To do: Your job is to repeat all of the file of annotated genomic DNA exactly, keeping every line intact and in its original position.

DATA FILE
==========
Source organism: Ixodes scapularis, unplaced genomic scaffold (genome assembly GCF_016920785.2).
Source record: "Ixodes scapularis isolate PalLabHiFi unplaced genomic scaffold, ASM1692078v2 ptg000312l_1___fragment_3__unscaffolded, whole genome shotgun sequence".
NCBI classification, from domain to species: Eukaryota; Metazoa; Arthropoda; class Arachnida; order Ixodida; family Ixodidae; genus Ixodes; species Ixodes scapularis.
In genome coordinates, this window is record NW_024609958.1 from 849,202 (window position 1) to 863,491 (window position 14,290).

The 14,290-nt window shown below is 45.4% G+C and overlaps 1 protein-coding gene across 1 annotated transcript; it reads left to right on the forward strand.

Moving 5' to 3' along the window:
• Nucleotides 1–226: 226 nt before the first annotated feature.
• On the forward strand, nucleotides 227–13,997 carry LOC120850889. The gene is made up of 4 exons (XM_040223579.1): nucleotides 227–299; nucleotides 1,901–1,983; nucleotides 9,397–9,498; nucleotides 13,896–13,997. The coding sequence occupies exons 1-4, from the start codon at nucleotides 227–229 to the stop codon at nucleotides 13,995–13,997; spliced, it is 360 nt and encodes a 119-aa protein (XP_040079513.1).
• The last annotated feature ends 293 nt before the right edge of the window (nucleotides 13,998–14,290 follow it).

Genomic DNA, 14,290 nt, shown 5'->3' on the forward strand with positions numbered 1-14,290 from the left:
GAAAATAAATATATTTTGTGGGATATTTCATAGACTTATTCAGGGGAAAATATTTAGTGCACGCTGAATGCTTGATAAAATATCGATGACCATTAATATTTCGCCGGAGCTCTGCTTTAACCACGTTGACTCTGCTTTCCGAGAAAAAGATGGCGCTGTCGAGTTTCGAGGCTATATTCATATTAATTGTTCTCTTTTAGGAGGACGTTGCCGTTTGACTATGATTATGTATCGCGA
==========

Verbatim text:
Source organism: Ixodes scapularis, unplaced genomic scaffold (genome assembly GCF_016920785.2).
Source record: "Ixodes scapularis isolate PalLabHiFi unplaced genomic scaffold, ASM1692078v2 ptg000312l_1___fragment_3__unscaffolded, whole genome shotgun sequence".
NCBI classification, from domain to species: Eukaryota; Metazoa; Arthropoda; class Arachnida; order Ixodida; family Ixodidae; genus Ixodes; species Ixodes scapularis.
In genome coordinates, this window is record NW_024609958.1 from 849,202 (window position 1) to 863,491 (window position 14,290).

The 14,290-nt window shown below is 45.4% G+C and overlaps 1 protein-coding gene across 1 annotated transcript; it reads left to right on the forward strand.

Moving 5' to 3' along the window:
• Nucleotides 1–226: 226 nt before the first annotated feature.
• On the forward strand, nucleotides 227–13,997 carry LOC120850889. The gene is made up of 4 exons (XM_040223579.1): nucleotides 227–299; nucleotides 1,901–1,983; nucleotides 9,397–9,498; nucleotides 13,896–13,997. The coding sequence occupies exons 1-4, from the start codon at nucleotides 227–229 to the stop codon at nucleotides 13,995–13,997; spliced, it is 360 nt and encodes a 119-aa protein (XP_040079513.1).
• The last annotated feature ends 293 nt before the right edge of the window (nucleotides 13,998–14,290 follow it).

Genomic DNA, 14,290 nt, shown 5'->3' on the forward strand with positions numbered 1-14,290 from the left:
GAAAATAAATATATTTTGTGGGATATTTCATAGACTTATTCAGGGGAAAATATTTAGTGCACGCTGAATGCTTGATAAAATATCGATGACCATTAATATTTCGCCGGAGCTCTGCTTTAACCACGTTGACTCTGCTTTCCGAGAAAAAGATGGCGCTGTCGAGTTTCGAGGCTATATTCATATTAATTGTTCTCTTTTAGGAGGACGTTGCCGTTTGACTATGATTATGTATCGCGA